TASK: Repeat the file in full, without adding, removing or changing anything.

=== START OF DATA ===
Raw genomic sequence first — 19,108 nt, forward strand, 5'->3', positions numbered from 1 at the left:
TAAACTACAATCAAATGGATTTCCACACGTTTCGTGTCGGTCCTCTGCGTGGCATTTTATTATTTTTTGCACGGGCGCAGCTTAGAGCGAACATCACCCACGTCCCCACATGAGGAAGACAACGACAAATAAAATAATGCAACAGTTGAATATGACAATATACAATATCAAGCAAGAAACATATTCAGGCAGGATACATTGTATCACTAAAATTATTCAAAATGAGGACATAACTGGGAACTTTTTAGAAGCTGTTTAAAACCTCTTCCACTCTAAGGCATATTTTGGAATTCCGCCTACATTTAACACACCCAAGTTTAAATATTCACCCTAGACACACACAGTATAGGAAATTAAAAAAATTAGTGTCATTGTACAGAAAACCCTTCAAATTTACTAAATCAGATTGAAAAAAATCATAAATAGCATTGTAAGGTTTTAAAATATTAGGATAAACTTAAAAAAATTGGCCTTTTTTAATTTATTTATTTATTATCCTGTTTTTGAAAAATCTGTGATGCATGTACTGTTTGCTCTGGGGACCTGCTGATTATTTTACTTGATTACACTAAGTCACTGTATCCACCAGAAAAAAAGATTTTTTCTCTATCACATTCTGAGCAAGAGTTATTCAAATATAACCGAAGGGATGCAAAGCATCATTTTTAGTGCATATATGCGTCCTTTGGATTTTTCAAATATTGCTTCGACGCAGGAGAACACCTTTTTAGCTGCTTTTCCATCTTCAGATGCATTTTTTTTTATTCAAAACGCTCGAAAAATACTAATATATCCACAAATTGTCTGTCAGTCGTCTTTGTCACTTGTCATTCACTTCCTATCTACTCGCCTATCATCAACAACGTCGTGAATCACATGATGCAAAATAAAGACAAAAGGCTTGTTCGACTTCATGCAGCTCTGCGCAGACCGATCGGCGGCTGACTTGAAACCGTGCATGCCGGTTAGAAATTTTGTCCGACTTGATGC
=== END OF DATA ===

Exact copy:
Raw genomic sequence first — 19,108 nt, forward strand, 5'->3', positions numbered from 1 at the left:
TAAACTACAATCAAATGGATTTCCACACGTTTCGTGTCGGTCCTCTGCGTGGCATTTTATTATTTTTTGCACGGGCGCAGCTTAGAGCGAACATCACCCACGTCCCCACATGAGGAAGACAACGACAAATAAAATAATGCAACAGTTGAATATGACAATATACAATATCAAGCAAGAAACATATTCAGGCAGGATACATTGTATCACTAAAATTATTCAAAATGAGGACATAACTGGGAACTTTTTAGAAGCTGTTTAAAACCTCTTCCACTCTAAGGCATATTTTGGAATTCCGCCTACATTTAACACACCCAAGTTTAAATATTCACCCTAGACACACACAGTATAGGAAATTAAAAAAATTAGTGTCATTGTACAGAAAACCCTTCAAATTTACTAAATCAGATTGAAAAAAATCATAAATAGCATTGTAAGGTTTTAAAATATTAGGATAAACTTAAAAAAATTGGCCTTTTTTAATTTATTTATTTATTATCCTGTTTTTGAAAAATCTGTGATGCATGTACTGTTTGCTCTGGGGACCTGCTGATTATTTTACTTGATTACACTAAGTCACTGTATCCACCAGAAAAAAAGATTTTTTCTCTATCACATTCTGAGCAAGAGTTATTCAAATATAACCGAAGGGATGCAAAGCATCATTTTTAGTGCATATATGCGTCCTTTGGATTTTTCAAATATTGCTTCGACGCAGGAGAACACCTTTTTAGCTGCTTTTCCATCTTCAGATGCATTTTTTTTTATTCAAAACGCTCGAAAAATACTAATATATCCACAAATTGTCTGTCAGTCGTCTTTGTCACTTGTCATTCACTTCCTATCTACTCGCCTATCATCAACAACGTCGTGAATCACATGATGCAAAATAAAGACAAAAGGCTTGTTCGACTTCATGCAGCTCTGCGCAGACCGATCGGCGGCTGACTTGAAACCGTGCATGCCGGTTAGAAATTTTGTCCGACTTGATGC